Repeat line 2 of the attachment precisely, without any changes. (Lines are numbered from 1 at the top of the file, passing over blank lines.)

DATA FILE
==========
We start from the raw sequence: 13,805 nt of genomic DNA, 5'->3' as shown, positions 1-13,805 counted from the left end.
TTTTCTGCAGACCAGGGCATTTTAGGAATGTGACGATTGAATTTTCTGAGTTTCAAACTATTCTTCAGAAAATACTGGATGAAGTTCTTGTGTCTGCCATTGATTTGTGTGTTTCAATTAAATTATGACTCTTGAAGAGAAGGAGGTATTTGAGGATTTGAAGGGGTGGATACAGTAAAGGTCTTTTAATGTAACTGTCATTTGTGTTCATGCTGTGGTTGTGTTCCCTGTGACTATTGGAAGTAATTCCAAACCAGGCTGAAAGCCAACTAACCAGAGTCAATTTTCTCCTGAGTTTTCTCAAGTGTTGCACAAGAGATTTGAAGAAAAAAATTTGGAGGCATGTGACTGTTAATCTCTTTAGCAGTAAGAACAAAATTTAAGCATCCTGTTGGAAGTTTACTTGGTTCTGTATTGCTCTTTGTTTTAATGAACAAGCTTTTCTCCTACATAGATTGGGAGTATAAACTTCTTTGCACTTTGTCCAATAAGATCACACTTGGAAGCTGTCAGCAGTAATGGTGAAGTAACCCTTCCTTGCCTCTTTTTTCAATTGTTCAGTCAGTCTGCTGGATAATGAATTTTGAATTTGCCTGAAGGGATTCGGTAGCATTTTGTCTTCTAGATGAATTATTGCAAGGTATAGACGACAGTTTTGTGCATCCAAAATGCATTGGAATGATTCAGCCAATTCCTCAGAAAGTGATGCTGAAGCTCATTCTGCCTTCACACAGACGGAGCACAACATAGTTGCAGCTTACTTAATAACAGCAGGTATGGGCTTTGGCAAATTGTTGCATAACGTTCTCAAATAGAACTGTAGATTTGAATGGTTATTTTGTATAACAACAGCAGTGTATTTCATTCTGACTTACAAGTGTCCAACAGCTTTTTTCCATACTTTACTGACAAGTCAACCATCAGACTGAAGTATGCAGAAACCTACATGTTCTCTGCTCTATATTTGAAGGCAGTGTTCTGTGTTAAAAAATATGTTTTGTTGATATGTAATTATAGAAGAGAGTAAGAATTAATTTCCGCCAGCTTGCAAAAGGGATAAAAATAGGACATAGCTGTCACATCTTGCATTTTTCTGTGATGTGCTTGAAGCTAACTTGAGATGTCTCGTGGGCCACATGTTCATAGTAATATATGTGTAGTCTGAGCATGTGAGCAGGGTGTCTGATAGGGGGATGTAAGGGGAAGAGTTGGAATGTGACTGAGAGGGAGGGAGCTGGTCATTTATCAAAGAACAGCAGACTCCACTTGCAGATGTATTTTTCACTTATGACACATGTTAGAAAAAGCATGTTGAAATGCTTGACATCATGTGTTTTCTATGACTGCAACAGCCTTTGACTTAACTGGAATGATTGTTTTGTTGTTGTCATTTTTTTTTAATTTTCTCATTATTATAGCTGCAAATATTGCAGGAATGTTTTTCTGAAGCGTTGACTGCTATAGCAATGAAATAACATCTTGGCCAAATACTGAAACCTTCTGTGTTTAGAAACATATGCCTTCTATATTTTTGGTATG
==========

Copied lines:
TTTTCTGCAGACCAGGGCATTTTAGGAATGTGACGATTGAATTTTCTGAGTTTCAAACTATTCTTCAGAAAATACTGGATGAAGTTCTTGTGTCTGCCATTGATTTGTGTGTTTCAATTAAATTATGACTCTTGAAGAGAAGGAGGTATTTGAGGATTTGAAGGGGTGGATACAGTAAAGGTCTTTTAATGTAACTGTCATTTGTGTTCATGCTGTGGTTGTGTTCCCTGTGACTATTGGAAGTAATTCCAAACCAGGCTGAAAGCCAACTAACCAGAGTCAATTTTCTCCTGAGTTTTCTCAAGTGTTGCACAAGAGATTTGAAGAAAAAAATTTGGAGGCATGTGACTGTTAATCTCTTTAGCAGTAAGAACAAAATTTAAGCATCCTGTTGGAAGTTTACTTGGTTCTGTATTGCTCTTTGTTTTAATGAACAAGCTTTTCTCCTACATAGATTGGGAGTATAAACTTCTTTGCACTTTGTCCAATAAGATCACACTTGGAAGCTGTCAGCAGTAATGGTGAAGTAACCCTTCCTTGCCTCTTTTTTCAATTGTTCAGTCAGTCTGCTGGATAATGAATTTTGAATTTGCCTGAAGGGATTCGGTAGCATTTTGTCTTCTAGATGAATTATTGCAAGGTATAGACGACAGTTTTGTGCATCCAAAATGCATTGGAATGATTCAGCCAATTCCTCAGAAAGTGATGCTGAAGCTCATTCTGCCTTCACACAGACGGAGCACAACATAGTTGCAGCTTACTTAATAACAGCAGGTATGGGCTTTGGCAAATTGTTGCATAACGTTCTCAAATAGAACTGTAGATTTGAATGGTTATTTTGTATAACAACAGCAGTGTATTTCATTCTGACTTACAAGTGTCCAACAGCTTTTTTCCATACTTTACTGACAAGTCAACCATCAGACTGAAGTATGCAGAAACCTACATGTTCTCTGCTCTATATTTGAAGGCAGTGTTCTGTGTTAAAAAATATGTTTTGTTGATATGTAATTATAGAAGAGAGTAAGAATTAATTTCCGCCAGCTTGCAAAAGGGATAAAAATAGGACATAGCTGTCACATCTTGCATTTTTCTGTGATGTGCTTGAAGCTAACTTGAGATGTCTCGTGGGCCACATGTTCATAGTAATATATGTGTAGTCTGAGCATGTGAGCAGGGTGTCTGATAGGGGGATGTAAGGGGAAGAGTTGGAATGTGACTGAGAGGGAGGGAGCTGGTCATTTATCAAAGAACAGCAGACTCCACTTGCAGATGTATTTTTCACTTATGACACATGTTAGAAAAAGCATGTTGAAATGCTTGACATCATGTGTTTTCTATGACTGCAACAGCCTTTGACTTAACTGGAATGATTGTTTTGTTGTTGTCATTTTTTTTTAATTTTCTCATTATTATAGCTGCAAATATTGCAGGAATGTTTTTCTGAAGCGTTGACTGCTATAGCAATGAAATAACATCTTGGCCAAATACTGAAACCTTCTGTGTTTAGAAACATATGCCTTCTATATTTTTGGTATG